Small levels of global warming can increase the likelihood of extreme events, new research warns. That’s prompting scientists to question how accurately disasters in the recent past can be used to predict extreme events today.A study published Wednesday in Science Advances suggests that some research attributing climate change to individual disasters has underestimated the probability of certain extremes in the last decade. That’s especially true of unprecedented hot and wet events.

  • Current Event
    1 month ago
    by jackthetripper
    +19 +7

    Saving the banana

    Scientists around the world are working on ways to stop banana crops being wiped out by a new strain of Panama disease. The disease, which has so far affected farms on four continents, reaches the banana plants through infected soil. Cleaning the soil is almost impossible. One idea under development in the Netherlands is to take away the soil altogether and replace it with something produced in a factory - such as loft insulation.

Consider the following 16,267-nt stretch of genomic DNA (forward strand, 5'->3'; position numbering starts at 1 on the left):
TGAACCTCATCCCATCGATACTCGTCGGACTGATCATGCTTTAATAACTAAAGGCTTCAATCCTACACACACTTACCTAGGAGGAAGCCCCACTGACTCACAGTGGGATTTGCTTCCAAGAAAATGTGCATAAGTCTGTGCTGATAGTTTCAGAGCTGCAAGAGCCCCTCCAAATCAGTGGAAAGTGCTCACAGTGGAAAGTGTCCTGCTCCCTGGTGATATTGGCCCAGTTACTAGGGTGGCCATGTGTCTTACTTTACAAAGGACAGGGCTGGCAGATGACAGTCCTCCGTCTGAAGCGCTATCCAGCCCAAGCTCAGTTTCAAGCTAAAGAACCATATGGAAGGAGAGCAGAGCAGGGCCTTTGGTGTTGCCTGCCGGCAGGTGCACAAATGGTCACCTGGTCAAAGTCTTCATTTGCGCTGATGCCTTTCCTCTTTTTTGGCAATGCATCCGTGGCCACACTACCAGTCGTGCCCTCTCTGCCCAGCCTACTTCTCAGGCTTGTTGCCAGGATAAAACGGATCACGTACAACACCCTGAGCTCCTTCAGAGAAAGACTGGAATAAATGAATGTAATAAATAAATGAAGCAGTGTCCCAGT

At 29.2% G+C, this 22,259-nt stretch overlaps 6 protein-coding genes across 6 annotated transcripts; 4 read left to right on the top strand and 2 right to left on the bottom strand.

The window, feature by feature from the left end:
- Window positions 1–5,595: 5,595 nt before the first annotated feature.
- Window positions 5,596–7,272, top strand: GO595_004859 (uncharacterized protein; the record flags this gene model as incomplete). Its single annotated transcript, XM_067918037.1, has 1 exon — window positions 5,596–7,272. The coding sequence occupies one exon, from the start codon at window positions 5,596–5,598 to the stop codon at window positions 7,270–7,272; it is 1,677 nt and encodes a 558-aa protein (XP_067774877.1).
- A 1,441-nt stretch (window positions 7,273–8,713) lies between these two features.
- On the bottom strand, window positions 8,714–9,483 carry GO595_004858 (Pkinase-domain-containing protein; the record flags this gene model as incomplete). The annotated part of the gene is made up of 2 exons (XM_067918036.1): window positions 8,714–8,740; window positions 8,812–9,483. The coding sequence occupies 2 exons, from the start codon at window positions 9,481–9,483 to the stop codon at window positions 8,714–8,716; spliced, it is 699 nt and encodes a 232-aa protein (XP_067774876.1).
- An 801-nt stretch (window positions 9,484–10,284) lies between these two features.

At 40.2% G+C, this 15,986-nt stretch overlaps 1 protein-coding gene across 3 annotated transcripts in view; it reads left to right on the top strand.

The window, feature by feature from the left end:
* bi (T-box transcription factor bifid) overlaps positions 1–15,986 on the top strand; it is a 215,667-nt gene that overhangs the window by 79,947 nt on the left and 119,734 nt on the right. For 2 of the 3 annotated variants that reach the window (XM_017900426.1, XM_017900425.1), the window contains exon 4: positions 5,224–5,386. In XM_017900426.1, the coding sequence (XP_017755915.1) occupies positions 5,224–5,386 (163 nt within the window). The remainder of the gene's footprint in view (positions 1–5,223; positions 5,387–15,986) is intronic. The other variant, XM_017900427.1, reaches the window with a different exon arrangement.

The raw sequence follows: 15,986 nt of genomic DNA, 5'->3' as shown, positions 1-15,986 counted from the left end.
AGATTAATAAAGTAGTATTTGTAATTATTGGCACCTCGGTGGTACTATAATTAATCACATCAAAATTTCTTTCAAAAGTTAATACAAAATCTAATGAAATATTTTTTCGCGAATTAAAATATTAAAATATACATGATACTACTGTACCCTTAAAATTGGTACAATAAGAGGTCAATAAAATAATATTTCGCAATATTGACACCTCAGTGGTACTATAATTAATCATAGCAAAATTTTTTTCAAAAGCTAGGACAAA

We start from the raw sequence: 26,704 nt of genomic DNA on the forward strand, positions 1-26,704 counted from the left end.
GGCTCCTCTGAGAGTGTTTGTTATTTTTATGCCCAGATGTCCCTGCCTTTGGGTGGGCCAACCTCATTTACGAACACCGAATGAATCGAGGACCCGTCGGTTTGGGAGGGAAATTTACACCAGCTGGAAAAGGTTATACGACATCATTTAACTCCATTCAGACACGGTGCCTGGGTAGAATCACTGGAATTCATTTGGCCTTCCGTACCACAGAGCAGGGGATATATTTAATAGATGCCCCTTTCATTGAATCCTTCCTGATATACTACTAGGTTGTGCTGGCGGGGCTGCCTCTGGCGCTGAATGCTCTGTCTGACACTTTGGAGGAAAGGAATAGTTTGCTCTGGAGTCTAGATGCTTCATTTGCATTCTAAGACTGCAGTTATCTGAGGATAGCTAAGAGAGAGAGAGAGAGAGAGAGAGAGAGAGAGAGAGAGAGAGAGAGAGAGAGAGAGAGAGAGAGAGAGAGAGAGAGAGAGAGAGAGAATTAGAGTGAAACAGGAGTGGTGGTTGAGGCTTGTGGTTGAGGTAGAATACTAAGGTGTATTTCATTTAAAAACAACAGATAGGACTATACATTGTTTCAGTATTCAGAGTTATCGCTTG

• Current Event
    1 month ago
    by geoleo
    +16 +4

    Microplastics on Snowdon a 'scary wake-up call'

    The discovery of microplastic pollution near the top of the highest mountain in Wales is a "scary wake-up call", environmentalists have said. Traces of plastic have been found in samples collected from Llyn Glaslyn - a remote lake near the summit of Snowdon. The tiny particles are "most likely" to have been deposited by rain, wetland science expert Dr Christian Dunn said.

  • Current Event
    3 weeks ago
    by zritic
    +37 +5

    Nearly All Coral Reefs Will Disappear Over The Next 20 Years, Scientists Say